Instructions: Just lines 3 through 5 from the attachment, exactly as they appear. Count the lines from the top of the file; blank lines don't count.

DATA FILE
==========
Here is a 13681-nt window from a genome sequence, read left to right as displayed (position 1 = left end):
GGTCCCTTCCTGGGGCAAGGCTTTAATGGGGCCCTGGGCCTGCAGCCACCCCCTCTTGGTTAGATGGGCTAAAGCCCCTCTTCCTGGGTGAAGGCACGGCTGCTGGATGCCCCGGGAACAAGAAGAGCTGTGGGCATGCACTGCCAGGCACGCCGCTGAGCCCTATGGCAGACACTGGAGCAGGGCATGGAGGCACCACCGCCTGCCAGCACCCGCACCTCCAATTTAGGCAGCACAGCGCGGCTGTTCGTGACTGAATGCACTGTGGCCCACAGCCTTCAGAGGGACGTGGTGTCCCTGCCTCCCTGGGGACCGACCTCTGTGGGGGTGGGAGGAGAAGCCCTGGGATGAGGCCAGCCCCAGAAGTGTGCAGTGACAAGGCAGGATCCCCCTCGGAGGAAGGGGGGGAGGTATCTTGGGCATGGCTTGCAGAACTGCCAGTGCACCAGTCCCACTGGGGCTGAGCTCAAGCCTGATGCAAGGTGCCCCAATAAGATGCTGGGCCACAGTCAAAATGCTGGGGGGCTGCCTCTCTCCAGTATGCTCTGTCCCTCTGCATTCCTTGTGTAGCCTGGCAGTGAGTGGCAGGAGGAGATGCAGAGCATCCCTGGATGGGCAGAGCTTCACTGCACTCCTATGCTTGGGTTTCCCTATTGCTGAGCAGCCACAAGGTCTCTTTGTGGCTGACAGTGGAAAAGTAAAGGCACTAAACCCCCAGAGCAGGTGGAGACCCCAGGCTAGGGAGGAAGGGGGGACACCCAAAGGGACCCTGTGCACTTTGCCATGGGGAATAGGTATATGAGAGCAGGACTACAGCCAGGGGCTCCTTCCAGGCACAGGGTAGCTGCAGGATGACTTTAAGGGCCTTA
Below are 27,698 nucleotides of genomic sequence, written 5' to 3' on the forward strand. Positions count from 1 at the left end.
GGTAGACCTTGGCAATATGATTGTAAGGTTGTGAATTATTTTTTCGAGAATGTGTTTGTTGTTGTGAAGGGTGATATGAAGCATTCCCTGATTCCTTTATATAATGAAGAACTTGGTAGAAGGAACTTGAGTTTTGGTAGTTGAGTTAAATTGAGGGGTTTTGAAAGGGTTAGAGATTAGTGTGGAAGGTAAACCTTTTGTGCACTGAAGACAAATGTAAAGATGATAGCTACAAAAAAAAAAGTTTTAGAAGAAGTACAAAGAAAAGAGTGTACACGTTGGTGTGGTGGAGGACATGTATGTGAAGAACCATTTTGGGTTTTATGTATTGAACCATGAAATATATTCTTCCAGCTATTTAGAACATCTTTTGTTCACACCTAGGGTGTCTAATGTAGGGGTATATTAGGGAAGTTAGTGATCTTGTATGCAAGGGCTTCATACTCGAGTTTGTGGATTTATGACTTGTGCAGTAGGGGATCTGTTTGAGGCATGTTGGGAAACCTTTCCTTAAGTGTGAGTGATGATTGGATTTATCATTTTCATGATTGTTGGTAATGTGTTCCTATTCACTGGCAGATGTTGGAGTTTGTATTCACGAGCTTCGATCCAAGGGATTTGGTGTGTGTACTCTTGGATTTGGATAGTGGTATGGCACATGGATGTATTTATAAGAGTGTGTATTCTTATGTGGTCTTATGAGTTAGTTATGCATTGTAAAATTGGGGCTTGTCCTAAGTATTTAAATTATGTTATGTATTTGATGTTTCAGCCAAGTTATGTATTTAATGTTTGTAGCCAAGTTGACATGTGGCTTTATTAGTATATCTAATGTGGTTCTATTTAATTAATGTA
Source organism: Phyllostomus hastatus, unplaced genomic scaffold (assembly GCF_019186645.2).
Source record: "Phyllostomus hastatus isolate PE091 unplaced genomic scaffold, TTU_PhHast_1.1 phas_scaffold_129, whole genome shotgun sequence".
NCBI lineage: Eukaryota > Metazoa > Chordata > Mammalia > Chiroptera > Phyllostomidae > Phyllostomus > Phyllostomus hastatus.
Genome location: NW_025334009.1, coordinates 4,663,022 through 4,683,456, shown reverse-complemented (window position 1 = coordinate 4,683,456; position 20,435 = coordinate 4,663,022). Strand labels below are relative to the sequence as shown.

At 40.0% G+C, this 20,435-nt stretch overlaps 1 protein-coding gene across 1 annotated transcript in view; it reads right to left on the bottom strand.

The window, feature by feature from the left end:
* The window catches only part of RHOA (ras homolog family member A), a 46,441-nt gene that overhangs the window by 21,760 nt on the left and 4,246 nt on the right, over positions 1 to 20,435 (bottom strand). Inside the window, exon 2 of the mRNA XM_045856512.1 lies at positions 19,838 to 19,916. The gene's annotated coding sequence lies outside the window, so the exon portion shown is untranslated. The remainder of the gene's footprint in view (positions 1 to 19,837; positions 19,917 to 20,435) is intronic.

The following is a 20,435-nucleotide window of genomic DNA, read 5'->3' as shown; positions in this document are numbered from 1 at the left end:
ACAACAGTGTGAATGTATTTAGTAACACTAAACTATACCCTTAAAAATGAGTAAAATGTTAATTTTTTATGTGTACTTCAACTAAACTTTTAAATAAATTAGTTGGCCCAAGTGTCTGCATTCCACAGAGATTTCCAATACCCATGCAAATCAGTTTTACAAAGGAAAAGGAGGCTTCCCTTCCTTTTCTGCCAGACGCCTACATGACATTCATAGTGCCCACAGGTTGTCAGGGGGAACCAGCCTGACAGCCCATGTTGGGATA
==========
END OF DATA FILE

Below are 27,698 nucleotides of genomic sequence, written 5' to 3' on the forward strand. Positions count from 1 at the left end.
GGTAGACCTTGGCAATATGATTGTAAGGTTGTGAATTATTTTTTCGAGAATGTGTTTGTTGTTGTGAAGGGTGATATGAAGCATTCCCTGATTCCTTTATATAATGAAGAACTTGGTAGAAGGAACTTGAGTTTTGGTAGTTGAGTTAAATTGAGGGGTTTTGAAAGGGTTAGAGATTAGTGTGGAAGGTAAACCTTTTGTGCACTGAAGACAAATGTAAAGATGATAGCTACAAAAAAAAAAGTTTTAGAAGAAGTACAAAGAAAAGAGTGTACACGTTGGTGTGGTGGAGGACATGTATGTGAAGAACCATTTTGGGTTTTATGTATTGAACCATGAAATATATTCTTCCAGCTATTTAGAACATCTTTTGTTCACACCTAGGGTGTCTAATGTAGGGGTATATTAGGGAAGTTAGTGATCTTGTATGCAAGGGCTTCATACTCGAGTTTGTGGATTTATGACTTGTGCAGTAGGGGATCTGTTTGAGGCATGTTGGGAAACCTTTCCTTAAGTGTGAGTGATGATTGGATTTATCATTTTCATGATTGTTGGTAATGTGTTCCTATTCACTGGCAGATGTTGGAGTTTGTATTCACGAGCTTCGATCCAAGGGATTTGGTGTGTGTACTCTTGGATTTGGATAGTGGTATGGCACATGGATGTATTTATAAGAGTGTGTATTCTTATGTGGTCTTATGAGTTAGTTATGCATTGTAAAATTGGGGCTTGTCCTAAGTATTTAAATTATGTTATGTATTTGATGTTTCAGCCAAGTTATGTATTTAATGTTTGTAGCCAAGTTGACATGTGGCTTTATTAGTATATCTAATGTGGTTCTATTTAATTAATGTA
Source organism: Phyllostomus hastatus, unplaced genomic scaffold (assembly GCF_019186645.2).